4. Discover the Rowley Shoals

Diving Rowley Shoals. Photo: Dan Avila

Discover Australia’s remote Rowley Shoals, a chain of three pristine coral atolls located on the edge of the widest continental shelf in the world, a day’s sailing north west of Western Australia’s Kimberley Coast. Trips are only possible in October, with liveaboard trips on The Great Escape and The Odyssey.

Dive on one of the largest untouched coral gardens on earth. Dive amongst the Giant Clams, shellfish, Giant Potato Cod and Maori Wrasse. Discover over 200 species of coral and over 650 species of fish. With visibility in excess of 60m (197 ft.) and a warm tropical climate.

5. Swim with Manta Rays at Lady Elliot Island

Dive with Manta Rays at Lady Elliot Island

Lady Elliot Island is well known for manta activity – indeed, the island advertises itself as ‘Home of the Manta’ and is used frequently as a base for the research team at Project Manta which has identified over 700 individuals in waters surrounding the island.

There are mantas at Lady Elliot all year round with numbers peaking between mid-May and mid-August. Mantas can be seen whilst snorkelling as well as diving, and there are a couple of known cleaning stations, around Lighthouse Bommie where mantas are reliably sighted. The Resort is also deeply involved in manta conservation and they offer lots of information about mantas.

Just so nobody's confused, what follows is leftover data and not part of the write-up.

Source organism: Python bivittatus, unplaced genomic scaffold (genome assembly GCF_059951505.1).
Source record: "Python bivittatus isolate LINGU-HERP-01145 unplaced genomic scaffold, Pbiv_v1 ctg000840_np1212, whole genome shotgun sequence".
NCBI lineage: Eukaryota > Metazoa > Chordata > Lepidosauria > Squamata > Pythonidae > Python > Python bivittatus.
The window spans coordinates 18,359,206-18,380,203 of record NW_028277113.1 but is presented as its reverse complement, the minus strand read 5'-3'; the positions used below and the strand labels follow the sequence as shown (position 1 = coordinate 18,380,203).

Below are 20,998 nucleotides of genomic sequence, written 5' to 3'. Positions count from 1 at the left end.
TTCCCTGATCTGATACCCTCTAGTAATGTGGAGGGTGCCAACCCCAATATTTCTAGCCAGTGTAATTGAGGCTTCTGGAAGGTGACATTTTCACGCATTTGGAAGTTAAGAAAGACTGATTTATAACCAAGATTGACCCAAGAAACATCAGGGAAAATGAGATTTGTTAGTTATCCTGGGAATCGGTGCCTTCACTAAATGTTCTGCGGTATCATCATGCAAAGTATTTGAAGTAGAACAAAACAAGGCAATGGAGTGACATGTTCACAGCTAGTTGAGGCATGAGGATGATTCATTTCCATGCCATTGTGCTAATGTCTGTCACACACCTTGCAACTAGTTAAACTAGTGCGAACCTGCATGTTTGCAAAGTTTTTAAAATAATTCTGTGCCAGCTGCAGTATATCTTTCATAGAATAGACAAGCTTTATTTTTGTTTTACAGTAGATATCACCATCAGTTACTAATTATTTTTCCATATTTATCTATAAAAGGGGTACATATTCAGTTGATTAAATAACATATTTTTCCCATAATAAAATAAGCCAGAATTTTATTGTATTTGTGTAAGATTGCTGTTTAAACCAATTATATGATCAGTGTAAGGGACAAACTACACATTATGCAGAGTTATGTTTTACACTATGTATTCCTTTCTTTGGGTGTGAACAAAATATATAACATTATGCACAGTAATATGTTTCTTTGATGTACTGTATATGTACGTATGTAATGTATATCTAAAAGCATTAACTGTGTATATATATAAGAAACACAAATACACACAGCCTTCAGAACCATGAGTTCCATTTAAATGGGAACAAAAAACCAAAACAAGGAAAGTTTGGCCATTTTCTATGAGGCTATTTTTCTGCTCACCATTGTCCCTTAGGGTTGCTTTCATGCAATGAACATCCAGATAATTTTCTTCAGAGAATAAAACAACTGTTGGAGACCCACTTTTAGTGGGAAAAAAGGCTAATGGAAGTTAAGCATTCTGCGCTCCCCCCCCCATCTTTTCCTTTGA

6. Dive with 1000s of Turtles at Raine Island

Raine Island. Photo: Johnny Gaskell

Did you know, the world’s largest green turtle rookery can be found in Australia? Roughly 620 km north of Cairns lies Raine Island, the world’s largest green turtle rookery, which itself is surrounded by pristine colourful reefs teeming with life.

During nesting season between October to March, upwards of 15,000 egg-laden turtles come here to nest. The island itself, a world heritage site, is off limits, but it is possible to dive the surrounding reefs, Mike Ball Dive Expeditions operate a couple of special expeditions here in November each year.

Naturally, turtles are seen in abundance diving Raine Island, either sleeping on the bottom or cruising the walls. Sharks are also common, especially grey reef sharks and whitetip reef sharks, but tiger sharks also frequent the reef to feed on sick or injured turtles.

7. Dive with Great White Sharks

Great White Shark Dive

To come face to face with a great white shark underwater is one of the most exciting experiences available to divers today. This trip has been described as the ultimate adventure that Australia has to offer. Rodney Fox Expeditions run 4 and 5-day trips departing Port Lincoln, South Australia. Cruise through the Spencer Gulf to the Neptune Islands, breeding grounds for thousands of New Zealand Fur Seals and the rare Australian Sea Lion – a natural feeding ground for the Great White Shark.

To find out more about any of these amazing marine experiences visit diveplanit.com.